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The tradition of playing harmless tricks on friends and neighbors goes back hundreds of years, and has been mentioned in literature as far back as 1392 in Chaucer’s ‘Nun’s Priest’s Tale’. Many famous authors have taken their pranking off the page and into real life, as well. Virginia Woolfe participated in the Dreadnought Hoax of 1910, posing with friends as Abyssinian royals. Even the dour Edgar Allen Poe perpetrated a series of scientific hoaxes in the 1840s, including a fictional balloon trip!

From Shakespeare to Harry Potter, here are eight of the best tricksters in literature.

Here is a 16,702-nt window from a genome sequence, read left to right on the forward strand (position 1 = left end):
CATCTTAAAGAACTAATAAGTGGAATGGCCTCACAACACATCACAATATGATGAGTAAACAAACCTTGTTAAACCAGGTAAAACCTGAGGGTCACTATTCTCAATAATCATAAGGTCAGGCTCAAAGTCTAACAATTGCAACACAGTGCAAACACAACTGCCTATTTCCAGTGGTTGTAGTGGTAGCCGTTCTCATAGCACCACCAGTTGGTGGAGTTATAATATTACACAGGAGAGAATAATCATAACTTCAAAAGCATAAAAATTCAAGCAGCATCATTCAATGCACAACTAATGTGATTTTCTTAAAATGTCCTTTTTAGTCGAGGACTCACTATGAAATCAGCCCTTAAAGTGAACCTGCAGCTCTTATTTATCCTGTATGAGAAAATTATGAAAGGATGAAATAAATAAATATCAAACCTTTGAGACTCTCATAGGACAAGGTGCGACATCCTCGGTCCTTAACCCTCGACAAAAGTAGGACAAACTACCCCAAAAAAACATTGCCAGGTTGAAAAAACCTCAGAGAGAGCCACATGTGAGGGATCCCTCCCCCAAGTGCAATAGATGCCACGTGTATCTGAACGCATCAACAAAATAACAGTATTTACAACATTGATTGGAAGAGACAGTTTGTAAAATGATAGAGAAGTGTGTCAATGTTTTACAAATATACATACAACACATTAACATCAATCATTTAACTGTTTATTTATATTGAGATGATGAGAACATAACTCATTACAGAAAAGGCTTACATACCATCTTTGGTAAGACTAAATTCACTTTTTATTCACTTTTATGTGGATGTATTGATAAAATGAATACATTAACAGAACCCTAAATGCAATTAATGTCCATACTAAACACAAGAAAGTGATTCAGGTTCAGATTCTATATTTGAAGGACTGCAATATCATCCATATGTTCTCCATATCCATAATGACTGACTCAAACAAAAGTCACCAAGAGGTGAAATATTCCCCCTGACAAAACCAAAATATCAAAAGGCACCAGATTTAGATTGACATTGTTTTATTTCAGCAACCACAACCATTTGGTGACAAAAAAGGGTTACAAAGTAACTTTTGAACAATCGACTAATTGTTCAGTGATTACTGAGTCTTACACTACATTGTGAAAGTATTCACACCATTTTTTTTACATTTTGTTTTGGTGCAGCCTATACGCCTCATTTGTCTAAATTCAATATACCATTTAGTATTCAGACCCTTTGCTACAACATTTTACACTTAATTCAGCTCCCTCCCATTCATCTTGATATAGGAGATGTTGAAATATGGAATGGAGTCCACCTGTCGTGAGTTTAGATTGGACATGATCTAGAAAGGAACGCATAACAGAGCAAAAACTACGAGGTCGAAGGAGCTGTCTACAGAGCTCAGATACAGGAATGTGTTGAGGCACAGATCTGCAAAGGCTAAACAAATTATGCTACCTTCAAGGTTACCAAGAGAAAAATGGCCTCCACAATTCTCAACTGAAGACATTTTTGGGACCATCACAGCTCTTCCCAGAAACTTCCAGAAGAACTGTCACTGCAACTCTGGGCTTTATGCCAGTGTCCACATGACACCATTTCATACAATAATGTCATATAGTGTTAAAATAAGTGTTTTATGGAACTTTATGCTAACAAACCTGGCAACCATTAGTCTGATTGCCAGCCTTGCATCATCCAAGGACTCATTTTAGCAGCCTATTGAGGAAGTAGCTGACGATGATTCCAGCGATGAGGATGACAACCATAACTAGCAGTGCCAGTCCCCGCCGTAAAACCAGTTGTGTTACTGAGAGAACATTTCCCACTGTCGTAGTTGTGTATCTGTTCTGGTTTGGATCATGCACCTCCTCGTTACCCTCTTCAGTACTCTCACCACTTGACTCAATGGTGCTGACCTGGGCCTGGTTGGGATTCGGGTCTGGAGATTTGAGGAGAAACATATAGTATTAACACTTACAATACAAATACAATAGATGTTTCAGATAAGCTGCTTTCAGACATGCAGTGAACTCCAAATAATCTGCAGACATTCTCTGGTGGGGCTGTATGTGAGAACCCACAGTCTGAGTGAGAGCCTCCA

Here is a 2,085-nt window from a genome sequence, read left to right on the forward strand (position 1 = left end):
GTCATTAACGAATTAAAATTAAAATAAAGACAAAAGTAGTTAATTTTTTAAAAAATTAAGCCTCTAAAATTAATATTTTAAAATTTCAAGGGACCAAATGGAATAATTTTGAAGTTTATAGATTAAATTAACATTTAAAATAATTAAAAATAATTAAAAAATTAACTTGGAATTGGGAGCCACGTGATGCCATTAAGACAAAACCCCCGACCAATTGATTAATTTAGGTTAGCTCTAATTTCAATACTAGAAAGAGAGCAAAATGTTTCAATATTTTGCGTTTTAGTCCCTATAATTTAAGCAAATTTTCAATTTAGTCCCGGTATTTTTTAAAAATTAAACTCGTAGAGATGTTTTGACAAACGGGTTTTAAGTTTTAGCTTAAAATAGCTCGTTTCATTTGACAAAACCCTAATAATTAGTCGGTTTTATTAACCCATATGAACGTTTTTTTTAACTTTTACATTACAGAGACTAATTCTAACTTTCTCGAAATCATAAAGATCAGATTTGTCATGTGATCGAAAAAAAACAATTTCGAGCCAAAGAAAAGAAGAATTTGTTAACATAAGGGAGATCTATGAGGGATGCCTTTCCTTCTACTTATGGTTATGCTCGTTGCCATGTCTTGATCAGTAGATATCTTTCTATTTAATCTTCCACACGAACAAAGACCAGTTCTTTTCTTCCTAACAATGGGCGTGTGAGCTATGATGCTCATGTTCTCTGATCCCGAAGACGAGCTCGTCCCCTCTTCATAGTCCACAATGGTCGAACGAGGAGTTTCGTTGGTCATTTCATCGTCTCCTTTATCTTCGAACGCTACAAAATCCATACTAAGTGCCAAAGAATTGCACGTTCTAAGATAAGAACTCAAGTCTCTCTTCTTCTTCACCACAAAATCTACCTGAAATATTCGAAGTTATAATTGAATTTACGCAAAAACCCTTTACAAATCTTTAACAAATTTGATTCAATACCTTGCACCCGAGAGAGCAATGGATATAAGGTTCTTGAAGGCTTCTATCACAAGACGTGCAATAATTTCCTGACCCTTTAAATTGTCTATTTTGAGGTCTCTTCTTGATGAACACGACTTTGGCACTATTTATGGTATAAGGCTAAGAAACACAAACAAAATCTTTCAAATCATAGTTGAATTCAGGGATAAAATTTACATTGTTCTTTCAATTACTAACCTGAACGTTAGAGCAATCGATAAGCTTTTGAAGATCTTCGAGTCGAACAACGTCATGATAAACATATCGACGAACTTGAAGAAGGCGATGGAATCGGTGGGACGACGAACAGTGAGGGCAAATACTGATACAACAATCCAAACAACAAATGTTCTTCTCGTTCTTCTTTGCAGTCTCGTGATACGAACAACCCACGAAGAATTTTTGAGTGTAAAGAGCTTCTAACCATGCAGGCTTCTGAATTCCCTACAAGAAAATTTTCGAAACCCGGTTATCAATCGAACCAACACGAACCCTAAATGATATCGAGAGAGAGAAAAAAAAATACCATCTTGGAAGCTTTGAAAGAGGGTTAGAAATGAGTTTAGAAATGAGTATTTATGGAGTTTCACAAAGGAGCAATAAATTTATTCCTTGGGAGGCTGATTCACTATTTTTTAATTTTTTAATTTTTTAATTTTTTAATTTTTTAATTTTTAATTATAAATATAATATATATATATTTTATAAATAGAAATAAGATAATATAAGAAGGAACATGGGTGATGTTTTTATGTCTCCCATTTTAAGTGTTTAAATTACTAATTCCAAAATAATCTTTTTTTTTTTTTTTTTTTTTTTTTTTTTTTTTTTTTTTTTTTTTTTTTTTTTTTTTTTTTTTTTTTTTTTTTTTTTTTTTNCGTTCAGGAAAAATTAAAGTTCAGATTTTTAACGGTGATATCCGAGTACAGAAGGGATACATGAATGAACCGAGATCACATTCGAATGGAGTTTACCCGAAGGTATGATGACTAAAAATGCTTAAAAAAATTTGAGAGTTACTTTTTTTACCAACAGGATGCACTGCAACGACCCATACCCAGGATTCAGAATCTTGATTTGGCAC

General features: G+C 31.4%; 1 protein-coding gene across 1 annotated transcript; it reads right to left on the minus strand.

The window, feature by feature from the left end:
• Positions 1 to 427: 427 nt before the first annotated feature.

With constantly shifting alliances, the characters in the Game of Thrones series can rarely relax with friends, talk about what’s on their minds, and really bond. Since besties are hard to come by within the world of Westeros, we have some suggestions for non-Westerosi friends they might enjoy spending time with – without the threat of a sour friendship turning into political betrayal, imprisonment or even death!

Love ‘em or hate ‘em, some reality TV shows are so well-known that they must tap into some human instinct. Maybe even some literary instinct? Because we know plenty of characters from books who would be great candidates for reality television. Here are a few.

Celebrating the Bard this week, here's Erik Didriksen, author of Pop Sonnets, with a sonnet inspired by Cole Porter!

From villains to tragic heroes, these days, there’s a whole self-help genre that might have provided comfort for Shakespeare's tortured characters. Here are some books we wish we could recommend:

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